US Tax Reform: Will Alphabet, Verizon, and Intel Get Relief?


Dec. 12 2017, Updated 1:52 p.m. ET

Stimulating economic growth

The United States (SPY) is on track to make the largest change to its tax laws since the 1980s. In the corporate world, the impact of the proposed tax code overhaul could be significant—and mostly favorable.

In the proposed tax code that’s currently going through the legislative process, the corporate tax rate would be slashed to 20% from the present 35%. Proponents of the tax overhaul argue that a lower tax rate would stimulate economic growth as companies would use their tax savings to expand their businesses, hire more people, increase wages, and generally invest in more growth for the good of the economy.

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Alphabet spent $4.7 billion in taxes in 2016

For companies like Alphabet (GOOGL), Apple (AAPL), Verizon (VZ), AT&T (T), Comcast (CMCSA), and Intel (INTC), capping the corporate tax rate at 20% from the present 35% could bring significant relief from tax burdens.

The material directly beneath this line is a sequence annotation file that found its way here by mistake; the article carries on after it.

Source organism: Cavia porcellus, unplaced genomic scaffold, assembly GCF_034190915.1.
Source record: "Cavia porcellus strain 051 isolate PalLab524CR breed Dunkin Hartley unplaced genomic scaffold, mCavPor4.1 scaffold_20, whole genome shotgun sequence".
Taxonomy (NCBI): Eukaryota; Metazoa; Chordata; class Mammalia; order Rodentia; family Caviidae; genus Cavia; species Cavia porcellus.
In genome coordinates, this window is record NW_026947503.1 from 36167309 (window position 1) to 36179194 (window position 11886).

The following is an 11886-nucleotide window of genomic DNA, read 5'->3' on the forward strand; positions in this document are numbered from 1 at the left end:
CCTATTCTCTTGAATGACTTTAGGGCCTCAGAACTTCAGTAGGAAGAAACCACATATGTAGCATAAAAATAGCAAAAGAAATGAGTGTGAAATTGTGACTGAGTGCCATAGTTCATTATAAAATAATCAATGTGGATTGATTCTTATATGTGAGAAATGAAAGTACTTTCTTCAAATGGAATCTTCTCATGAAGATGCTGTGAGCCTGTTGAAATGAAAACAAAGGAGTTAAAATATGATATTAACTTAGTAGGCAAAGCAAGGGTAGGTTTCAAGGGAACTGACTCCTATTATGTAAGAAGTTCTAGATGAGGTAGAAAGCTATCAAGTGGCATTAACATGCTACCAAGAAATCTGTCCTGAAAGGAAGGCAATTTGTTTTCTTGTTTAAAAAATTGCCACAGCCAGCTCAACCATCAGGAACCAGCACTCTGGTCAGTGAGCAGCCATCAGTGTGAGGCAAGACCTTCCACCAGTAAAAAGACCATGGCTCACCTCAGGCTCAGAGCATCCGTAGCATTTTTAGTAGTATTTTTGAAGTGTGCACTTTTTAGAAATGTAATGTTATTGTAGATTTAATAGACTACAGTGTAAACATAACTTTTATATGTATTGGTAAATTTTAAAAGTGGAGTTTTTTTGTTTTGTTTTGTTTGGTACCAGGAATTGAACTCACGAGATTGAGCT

Alphabet, the parent company of Google, spent $4.7 billion of its profits on taxes in 2016. In the same year, Verizon, AT&T, Comcast, and Intel saw tax bills of $7.4 billion, $6.5 billion, $5.3 billion, and $2.6 billion of their profits, respectively. Taxes cost $15.7 billion of Apple’s profits in fiscal 2017 (ended September 2017).

Although the proposed changes to US tax laws don’t eliminate corporate taxes, these companies could save more of their profits if the corporate tax rate were capped at 20%.

Potential boost to revenue diversification

For Alphabet, a company that’s trying to expand beyond its traditional online advertising industry, more tax savings could help it accelerate and perhaps broaden its revenue diversification efforts. For Apple, which also relies on the iPhone for the majority of its revenues, tax savings could boost revenue diversification.

For telecom companies such as Verizon, AT&T, and Comcast, tax savings could help spare funds for their efforts to counter disruptions such as cord-cutting, which is eating into their pay-TV subscriptions.


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